It was one of the least inspired Wrestlemania cards at least as far as ring work was concerned. Usually there is one “showstopper” match that carries the rest of the card. Sometimes, there’s more than one. But this year, there wasn’t one quality wrestling match. The one expected to at least be half decent was the Bret Hart vs. Bob Backlund “I Quit/Submission” grudge match. Roddy Piper was announced as the surprise guest referee. Here’s where this match went wrong. Originally announced as a submission match where the only way you can win is to submit your opponent, Piper, on the fly, turned the match into an “I Quit” match. Hart wouldn’t even have Backlund in a submission hold and Piper would yell, “Whaddya say?” and you’d hear a pissed off Backlund yell, “no!” as if to say, “If you understood the rules, you wouldn’t be asking me this question.” It was a garbled mess and one of the few matches in his career where it seemed Bret Hart didn’t really have control. There’s another more famous match where he didn’t have control, but we won’t go there. The match ended with Hart finally submitting Backlund in his own chicken wing submission finisher, but to the audience, you couldn’t really tell if Backlund submitted or not. It was just an awful match.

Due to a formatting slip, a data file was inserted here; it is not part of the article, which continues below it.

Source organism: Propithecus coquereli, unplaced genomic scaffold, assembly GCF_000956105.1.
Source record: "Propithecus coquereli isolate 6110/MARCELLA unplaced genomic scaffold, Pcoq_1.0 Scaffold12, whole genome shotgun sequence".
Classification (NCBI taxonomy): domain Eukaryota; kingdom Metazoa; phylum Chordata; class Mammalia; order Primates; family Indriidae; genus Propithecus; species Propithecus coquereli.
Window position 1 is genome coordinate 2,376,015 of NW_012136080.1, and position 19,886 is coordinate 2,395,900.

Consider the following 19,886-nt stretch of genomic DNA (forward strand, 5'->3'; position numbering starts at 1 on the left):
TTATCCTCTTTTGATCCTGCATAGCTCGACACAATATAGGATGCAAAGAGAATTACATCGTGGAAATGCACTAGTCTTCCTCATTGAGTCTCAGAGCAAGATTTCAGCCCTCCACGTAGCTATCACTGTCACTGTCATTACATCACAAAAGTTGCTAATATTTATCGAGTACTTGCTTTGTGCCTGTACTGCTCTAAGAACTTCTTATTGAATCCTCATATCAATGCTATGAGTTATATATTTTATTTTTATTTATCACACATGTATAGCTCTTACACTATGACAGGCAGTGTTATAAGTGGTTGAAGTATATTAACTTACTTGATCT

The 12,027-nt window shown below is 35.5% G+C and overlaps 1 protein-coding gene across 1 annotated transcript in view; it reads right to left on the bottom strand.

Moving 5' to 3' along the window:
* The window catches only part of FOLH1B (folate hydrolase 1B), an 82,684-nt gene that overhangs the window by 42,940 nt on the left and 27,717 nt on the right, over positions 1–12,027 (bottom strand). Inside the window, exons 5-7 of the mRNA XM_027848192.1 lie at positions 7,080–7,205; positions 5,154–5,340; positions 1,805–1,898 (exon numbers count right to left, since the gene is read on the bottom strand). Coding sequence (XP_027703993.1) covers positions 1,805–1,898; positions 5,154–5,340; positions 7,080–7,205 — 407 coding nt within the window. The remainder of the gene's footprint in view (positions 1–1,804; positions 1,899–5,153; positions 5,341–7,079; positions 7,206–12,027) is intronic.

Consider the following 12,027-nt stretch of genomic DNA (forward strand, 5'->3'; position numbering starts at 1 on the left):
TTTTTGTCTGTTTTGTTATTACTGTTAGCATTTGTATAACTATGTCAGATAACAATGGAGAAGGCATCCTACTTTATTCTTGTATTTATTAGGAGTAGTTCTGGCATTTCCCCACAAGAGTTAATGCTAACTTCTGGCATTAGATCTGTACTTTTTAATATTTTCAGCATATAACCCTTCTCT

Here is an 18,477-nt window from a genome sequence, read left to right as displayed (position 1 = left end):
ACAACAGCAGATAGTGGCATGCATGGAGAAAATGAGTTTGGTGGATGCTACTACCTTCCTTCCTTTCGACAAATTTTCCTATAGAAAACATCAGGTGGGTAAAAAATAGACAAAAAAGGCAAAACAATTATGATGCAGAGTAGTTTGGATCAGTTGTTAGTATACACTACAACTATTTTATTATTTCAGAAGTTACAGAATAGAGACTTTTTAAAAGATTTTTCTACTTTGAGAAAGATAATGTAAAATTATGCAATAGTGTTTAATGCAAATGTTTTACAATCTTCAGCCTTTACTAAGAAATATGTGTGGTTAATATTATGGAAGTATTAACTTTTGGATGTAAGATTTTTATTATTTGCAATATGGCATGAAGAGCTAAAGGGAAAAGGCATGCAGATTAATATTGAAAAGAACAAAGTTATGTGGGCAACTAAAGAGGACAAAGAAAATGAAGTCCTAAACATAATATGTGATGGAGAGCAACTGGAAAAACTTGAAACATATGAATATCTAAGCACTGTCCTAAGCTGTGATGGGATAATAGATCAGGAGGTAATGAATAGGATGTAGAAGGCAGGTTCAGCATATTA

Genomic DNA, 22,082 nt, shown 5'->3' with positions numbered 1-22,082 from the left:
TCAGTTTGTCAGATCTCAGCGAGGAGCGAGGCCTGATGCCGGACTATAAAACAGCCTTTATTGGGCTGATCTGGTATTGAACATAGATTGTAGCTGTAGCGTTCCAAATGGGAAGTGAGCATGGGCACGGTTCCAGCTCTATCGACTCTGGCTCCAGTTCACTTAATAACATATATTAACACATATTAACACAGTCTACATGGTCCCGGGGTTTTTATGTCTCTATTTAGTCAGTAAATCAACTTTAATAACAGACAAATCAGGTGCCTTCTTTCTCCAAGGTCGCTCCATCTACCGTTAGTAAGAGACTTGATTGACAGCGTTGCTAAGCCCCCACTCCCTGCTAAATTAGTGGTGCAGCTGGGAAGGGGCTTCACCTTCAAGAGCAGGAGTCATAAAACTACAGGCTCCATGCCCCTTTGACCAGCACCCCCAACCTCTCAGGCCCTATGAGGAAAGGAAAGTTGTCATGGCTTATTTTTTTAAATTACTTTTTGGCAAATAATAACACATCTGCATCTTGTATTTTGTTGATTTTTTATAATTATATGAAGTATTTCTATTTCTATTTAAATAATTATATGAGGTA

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Wrestlemania IX – The Worst Wrestlemania Ever?

WrestleMania IXAlan and I have differing opinions on this show. He actually liked it while I hated it. I’ll sprinkle in some of his thoughts as we go.